We all know how the game ‘shotgun’ works… The general idea is that when multiple people are going to be riding in a car together, the first person to yell, “shotgun” gets the coveted prize of riding in the front passenger seat. There’s something nice about getting to ride shotgun (besides the extra leg room), isn’t there? You tend to feel fully a part of the car ride and the conversations that take place within the car ride. Because you are sitting up front there is a sense of importance and total inclusion for that ride.
With that in mind, when I say Shotgun Ministry, I am speaking about the inclusion of students in what you are doing. It sounds simple, but having students sit ‘shotgun’ with you is one of the best things you can do in the discipleship process from a relational standpoint. Throughout scriptures, we constantly see Jesus including disciples in what he was doing: eating, traveling, healing, etc. He allowed his disciples to ride shotgun, so to speak.
Here’s some ways for you to implement Shotgun Ministry:
- Don’t go anywhere alone. Always try to find ways to include students in your everyday life. Take students with you if you need to go grocery shopping. If you need to run to the bank, then pick up a student on the way. If you have to go anywhere, try to find a way to bring a student into the mix. This is a simple way to open up your life to students and for students to connect with you in a more personal level.
- Open your home. Have students over your home whenever you get the opportunity. Include them in your family. If you are watching a movie, include students in that. Have students help you make dinner and then eat with them. There’s something powerful that happens when you sit around a dinner table with people. They feel a part of your family. If you have a video game system then set up some time for students to come over and play video games. You would be amazed at the incredible conversations that you can have with students while playing video games. Whatever it is you are going to include students in at your home, know that there’s a sacred connection that occurs when your home is opened up. It’s a beautiful thing.
- Keep it in rhythm. For many of us, we have certain routines or rhythms throughout a week that we like to operate in. These rhythms can provide great opportunities to include students. For example, if you go for a walk on Saturday mornings in a park then that would be a great chance to include students in your walk. Or, if you enjoy going out to breakfast a certain morning of the week or out to lunch after church on Sundays, both of these are great avenues to include students. Basically, what I am saying is that you don’t always have to disrupt your schedule or family time to be with students. The opportunities are there every week. It’s just finding those areas where you can include students.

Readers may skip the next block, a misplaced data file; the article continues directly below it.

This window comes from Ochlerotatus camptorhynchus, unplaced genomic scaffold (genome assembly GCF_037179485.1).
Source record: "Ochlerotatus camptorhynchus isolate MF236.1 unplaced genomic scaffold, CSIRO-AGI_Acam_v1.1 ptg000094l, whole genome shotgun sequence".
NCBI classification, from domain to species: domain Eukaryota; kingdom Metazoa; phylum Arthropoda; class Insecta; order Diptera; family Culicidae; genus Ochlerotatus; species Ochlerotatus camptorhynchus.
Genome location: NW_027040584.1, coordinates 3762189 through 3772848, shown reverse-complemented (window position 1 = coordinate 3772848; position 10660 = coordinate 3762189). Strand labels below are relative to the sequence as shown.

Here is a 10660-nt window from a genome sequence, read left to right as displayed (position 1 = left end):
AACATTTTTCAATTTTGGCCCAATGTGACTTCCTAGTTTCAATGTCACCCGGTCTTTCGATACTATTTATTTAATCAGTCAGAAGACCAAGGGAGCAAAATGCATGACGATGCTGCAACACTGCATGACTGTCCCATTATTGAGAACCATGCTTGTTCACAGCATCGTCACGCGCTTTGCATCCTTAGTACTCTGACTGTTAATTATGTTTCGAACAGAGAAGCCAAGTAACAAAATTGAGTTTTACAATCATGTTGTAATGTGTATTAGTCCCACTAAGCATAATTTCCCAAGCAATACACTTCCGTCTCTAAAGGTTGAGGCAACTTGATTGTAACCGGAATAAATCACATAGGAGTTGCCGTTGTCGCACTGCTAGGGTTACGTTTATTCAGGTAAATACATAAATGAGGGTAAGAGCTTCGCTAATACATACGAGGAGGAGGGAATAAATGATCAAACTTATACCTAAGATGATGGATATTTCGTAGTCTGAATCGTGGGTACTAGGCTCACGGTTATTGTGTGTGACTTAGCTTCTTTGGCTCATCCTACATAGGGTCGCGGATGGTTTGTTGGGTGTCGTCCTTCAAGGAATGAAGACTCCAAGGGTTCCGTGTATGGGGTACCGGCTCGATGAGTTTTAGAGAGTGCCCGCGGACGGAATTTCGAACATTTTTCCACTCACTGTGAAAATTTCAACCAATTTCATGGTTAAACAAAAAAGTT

The shotgun approach to ministry changes the game. It opens your life up to students, which enhances the way you disciple. Discipleship should not be a separate part of your ministry. Discipleship is your ministry. Once you open your life up to students is when you will find yourself discipling them.
Now, there are a couple things to keep in mind with the shotgun ministry approach:
- Students will see your mess. It’s part of doing life together. Students will see you get angry or even argue with you spouse. It’s ok. Just because a student realizes that you aren’t perfect doesn’t mean your ministry is ruined. In fact, it has been my experience that when you allow students to see your mess they tend to draw closer to you. It helps them see, understand, and live in God’s grace even more – because you and I are living in it and need to live in it!
- Your game will need to be stepped up. In 1 Corinthians 11:1, Paul says, “And you should imitate me, just as I imitate Christ.” These are serious words. And if we are to take discipling students seriously, then these words need to be taken with the utmost respect. Like I said above, students will see your mess when you open your life up to them. And that is great. BUT, if your life is not rooted in Christ and you are not going after His heart daily, then students will also be able to see that, as well. Discipleship makes it even more important for us to be going after God’s heart through the scripture and prayer. Not that we have to have it all together, but that we are seeking after Him daily.